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The Golden Years (Part 5): How Micko rebuilt Kerry after the heartbreak of ’82

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In the fifth and final part of our Golden Years series, Adam Moynihan reflects on Kerry’s infamous defeat to Offaly in 1982 and how their leader stayed on to build a new team of champions.

Losing to Offaly in the All-Ireland football final of 1982 will (hopefully) always be the most heartbreaking moment in the history of Kerry football. Whether you were there or not, losing an unprecedented five-in-a-row in such traumatic circumstances still stings 38 years later, and will likely sting forevermore.

“I think of it at least once a week,” Mick O’Dwyer admitted in the terrific RTÉ documentary 'Micko', which charmed viewers in 2018. “It’s still implanted in my mind.”

Kerry’s manager was distraught at the final whistle and the loss sent him into a state of depression. He agonised over the outcome for months, spending his days rewatching the tape and forensically analysing what had gone wrong.

“One could not help but notice how badly he looked, his face drawn and haggard, his voice trailing away at the end of sentences that were left unfinished,” his biographer, Owen McCrohan, recalled. “To all outward manifestations, here was a broken man.”

In the winter of 1982, O’Dwyer decided privately that his time at the helm was up. He would step down in the New Year. The Kerry Dynasty, already reeling, was now on the brink of collapse.

ONE MORE SHOT

Fortunately for Kerry, Micko’s ambition and love for the game gradually returned and by the springtime he had resolved to give it one more shot. Unfortunately for Kerry, more despair was to follow.

In the Munster final of 1983, The Kingdom were gunning for an unprecedented ninth provincial title in a row. Incredibly, just like the Offaly game, a last-minute goal by Cork’s Tadhg Murphy snatched a historic victory from Kerry’s clutches. The Rebels won by a single point.

Now the knives were really out for O’Dwyer, but more concerning for Micko was the fact that some of his players appeared to be totally burned out. “Ger Power, Mikey Sheehy and John Egan were completely out of it when Cork beat us in ’83,” O’Dwyer later told McCrohan. “Ogie Moran was going through a bad patch. John O’Keeffe, Tim Kennelly, Ger O’Keeffe and Paudie Lynch were coming to the end of the road. We needed replacements and we needed them quickly.”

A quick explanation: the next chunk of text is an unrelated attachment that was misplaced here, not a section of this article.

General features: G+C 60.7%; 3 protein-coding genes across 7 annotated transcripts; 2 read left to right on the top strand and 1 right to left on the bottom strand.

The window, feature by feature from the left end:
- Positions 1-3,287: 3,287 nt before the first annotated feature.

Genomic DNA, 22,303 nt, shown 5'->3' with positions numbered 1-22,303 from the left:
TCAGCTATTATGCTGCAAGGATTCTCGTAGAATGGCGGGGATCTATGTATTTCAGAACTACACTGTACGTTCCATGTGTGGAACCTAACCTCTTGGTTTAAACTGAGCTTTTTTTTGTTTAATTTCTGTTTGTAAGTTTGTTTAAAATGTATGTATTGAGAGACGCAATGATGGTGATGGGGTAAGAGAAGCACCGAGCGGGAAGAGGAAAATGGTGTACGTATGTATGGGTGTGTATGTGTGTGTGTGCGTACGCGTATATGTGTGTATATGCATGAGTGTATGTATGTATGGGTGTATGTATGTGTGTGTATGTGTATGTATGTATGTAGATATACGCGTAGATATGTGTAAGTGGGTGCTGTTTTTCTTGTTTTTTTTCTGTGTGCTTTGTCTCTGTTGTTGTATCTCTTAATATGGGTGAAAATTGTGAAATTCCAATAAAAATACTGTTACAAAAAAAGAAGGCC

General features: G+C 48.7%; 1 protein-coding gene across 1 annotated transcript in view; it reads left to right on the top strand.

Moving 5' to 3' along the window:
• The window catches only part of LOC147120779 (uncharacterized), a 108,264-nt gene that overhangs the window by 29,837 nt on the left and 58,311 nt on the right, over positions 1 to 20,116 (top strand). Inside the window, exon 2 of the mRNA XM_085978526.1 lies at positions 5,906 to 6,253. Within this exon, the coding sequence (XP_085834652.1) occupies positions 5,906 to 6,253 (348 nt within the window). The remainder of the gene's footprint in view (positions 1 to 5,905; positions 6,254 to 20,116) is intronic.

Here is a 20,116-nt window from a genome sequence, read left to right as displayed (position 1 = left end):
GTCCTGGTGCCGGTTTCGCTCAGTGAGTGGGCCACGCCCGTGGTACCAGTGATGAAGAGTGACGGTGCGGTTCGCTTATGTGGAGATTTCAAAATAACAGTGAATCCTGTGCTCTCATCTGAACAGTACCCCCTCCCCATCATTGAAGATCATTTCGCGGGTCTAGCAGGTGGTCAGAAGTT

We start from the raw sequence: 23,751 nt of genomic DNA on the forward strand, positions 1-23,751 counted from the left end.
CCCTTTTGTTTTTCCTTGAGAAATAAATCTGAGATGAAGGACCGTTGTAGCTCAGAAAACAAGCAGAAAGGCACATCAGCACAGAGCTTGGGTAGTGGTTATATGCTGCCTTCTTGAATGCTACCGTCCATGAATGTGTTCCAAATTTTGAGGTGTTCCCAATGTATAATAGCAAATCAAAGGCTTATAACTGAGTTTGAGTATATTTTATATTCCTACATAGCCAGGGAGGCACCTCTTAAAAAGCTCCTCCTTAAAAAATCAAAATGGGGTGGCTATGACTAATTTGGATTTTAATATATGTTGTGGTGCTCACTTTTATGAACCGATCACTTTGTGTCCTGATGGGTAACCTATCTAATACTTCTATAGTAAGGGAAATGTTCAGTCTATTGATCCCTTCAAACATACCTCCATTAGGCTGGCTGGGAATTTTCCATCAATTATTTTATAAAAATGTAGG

Ger Lynch, Ambrose O’Donovan, Timmy O’Dowd, Willie Maher and John Kennedy were duly drafted in and the return from serious injury of key forward Pat Spillane was a massive boost.

After the disappointment of 1982 and 1983, O’Dwyer worked wonders in lighting a fire under his key players for the 1984 season and the results were immediate. Kerry won the National League by defeating Galway in Limerick and they made light work of the Munster Championship as they hammered Tipperary before beating Cork by seven points in the final.

A handy victory over Galway in the All-Ireland semi-final followed and now the old foe, Dublin, stood between O’Dwyer’s charges and a return to the mountain top.

Writing in The RTÉ Guide in the days leading up to the centenary final, Paul Desmond questioned Kerry’s chances: “Their current team is neither a settled side nor one full of potential – it is a cowardly blend of experienced players, has-beens and a few newcomers.”

On the train up to Dublin, County Board Treasurer Murt Galvin pulled out the article in question. The players were not one bit amused and were determined to show their detractors what they were made of.

In his pre-game speech, O’Dwyer called on his players to do it for a fallen comrade. “I want ye to win this one for Kerry and for me and for Mikey Sheehy!” Kerry’s star forward had gone down with a bad injury eight days before the final and was unavailable for selection.

With their trainer’s words ringing in their ears, Kerry flew out of the traps and after a dominant display they emerged victorious with plenty to spare (0-14 to 1-6). After a brief hiatus, the kings were back.

SPONSORSHIP

And O’Dwyer wasn’t finished yet. The Waterville maestro led Kerry back to the All-Ireland again in 1985 where once again Dublin were the opposition.

The latest instalment of the game’s greatest rivalry should have been enough to keep everyone entertained but, remarkably, all the talk the morning of the final was about a washing machine.

Kerry had struck a sponsorship deal with washing machine manufacturer Bendix in the run-up to the decider. On All-Ireland final day, Bendix published a full-page ad in the national papers that caused quite a stir.

“They arrived into Tralee from Dublin with a van with a washing machine in it," O'Dwyer explained.

"They brought it into the dressing room and when we finished training, players put their jerseys into the washing machine and that was the photograph that was in the paper the following day. They were all standing around half-clothed.